Then there are the video and statements from witnesses who place Arreaga several hours from the scene of the murder on the day in question in 1998, first being treated for a back problem and later attending a wedding. Finally, another prosecution witness has retracted his testimony, saying it had been pressured.
A HUMAN RIGHTS TEST
The case against Arreaga is proving to be an embarrassing one for Guerrero state authorities, who inherited it from the previous Institutional Revolutionary Party (PRI)-dominated state government. The new state government is headed by Governor Zeferino Torre-blanca Galindo, a longtime civic activist and former mayor of Acapulco who was elected on the ticket of the Party of the Democratic Revolution (PRD). Before winning office last February, Torreblanca campaigned for the respect of human rights and the law.
Arreaga’s supporters criticize the Torreblanca administration, saying numerous requests for a personal meeting with the governor have so far fallen on deaf ears. In late June, a group of Arreaga’s Mexican and U.S. supporters met with Guerrero State Government Secretary Armando Chavarria, who promised the activists that a three-lawyer commission would review the case. But supporters contend that enough information exists for the state to simply withdraw the charges. “On the contrary, they should find out who is fabricating these charges and accept that there are some corrupt elements inside their own offices, powers that need to be cleaned up,” says Veronique Bassot, the international relations coordinator for the Tlachinollan human rights center.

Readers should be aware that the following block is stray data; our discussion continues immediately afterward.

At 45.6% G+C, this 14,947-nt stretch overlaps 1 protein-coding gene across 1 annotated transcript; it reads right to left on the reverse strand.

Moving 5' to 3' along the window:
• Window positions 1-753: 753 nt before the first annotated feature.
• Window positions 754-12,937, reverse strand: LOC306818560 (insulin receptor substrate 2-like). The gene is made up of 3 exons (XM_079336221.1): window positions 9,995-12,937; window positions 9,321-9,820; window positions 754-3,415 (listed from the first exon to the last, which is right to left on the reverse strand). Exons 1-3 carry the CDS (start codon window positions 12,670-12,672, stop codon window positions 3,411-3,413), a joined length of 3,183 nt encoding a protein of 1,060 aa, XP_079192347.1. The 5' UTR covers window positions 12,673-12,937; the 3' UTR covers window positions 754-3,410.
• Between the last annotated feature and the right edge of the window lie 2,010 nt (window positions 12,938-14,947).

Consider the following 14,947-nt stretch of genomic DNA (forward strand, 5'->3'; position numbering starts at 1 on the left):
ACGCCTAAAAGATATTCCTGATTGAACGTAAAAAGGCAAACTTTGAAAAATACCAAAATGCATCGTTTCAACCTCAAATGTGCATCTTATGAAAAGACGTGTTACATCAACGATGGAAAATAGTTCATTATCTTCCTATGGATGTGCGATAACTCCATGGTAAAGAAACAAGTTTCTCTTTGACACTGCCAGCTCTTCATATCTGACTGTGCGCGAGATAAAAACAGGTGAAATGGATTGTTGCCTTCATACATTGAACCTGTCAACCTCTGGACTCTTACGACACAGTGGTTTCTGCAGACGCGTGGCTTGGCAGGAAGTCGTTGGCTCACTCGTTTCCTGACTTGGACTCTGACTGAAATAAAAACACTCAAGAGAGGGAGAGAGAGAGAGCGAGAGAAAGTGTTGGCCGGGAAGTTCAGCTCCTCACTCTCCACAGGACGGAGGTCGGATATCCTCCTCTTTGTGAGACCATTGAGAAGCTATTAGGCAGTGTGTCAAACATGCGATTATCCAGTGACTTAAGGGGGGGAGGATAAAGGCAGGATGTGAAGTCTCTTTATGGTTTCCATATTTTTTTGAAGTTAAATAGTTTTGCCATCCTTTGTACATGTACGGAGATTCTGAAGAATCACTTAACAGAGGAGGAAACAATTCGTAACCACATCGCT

Arreaga confronts 50 years in the hoosegow if a guilty verdict is delivered. Even with the slammer hanging over his head, Arreaga says he is most pained by not being able to contribute to the ecological struggle. Even inside, he is a passionate disseminator of the e-word. While he is stymied from pursuing projects he once had in the works, Arreaga maintains a vision in which the Guerrero mountains are reforested, slash-and-burn agriculture abandoned, and iguana nurseries built to repopulate the species.
Before he was jailed, Ar-reaga and Celsa Valdovinos were involved in the promotion of organic farming and a massive seeding of red cedar trees to revive the scarred landscape of Petatlan. The president of the Women’s Environmentalist Organization of Petatlan, Valdovinos attempts to maintain the eco-projects going while traveling back and forth to Zihuatanejo to visit her husband and garner support for his cause. Arreaga, meanwhile, hones up on his reading and writing. And he chats ecology with visitors.
As the Christian fellowship lays down its Bibles, a guard approaches to tell visitors the day is almost over. Arreaga crushes a plastic Pepsi bottle and begins explaining how trash needs to be properly compacted and recycled. He then clutches Dayra Itzel again, her distant, baby eyes giving a hint that even at her young age she is aware that something is not quite right.
Frontera NorteSur (FNS): on-line, U.S.-Mexico border news Center for Latin American and Border Studies New Mexico State University Las Cruces, New Mexico.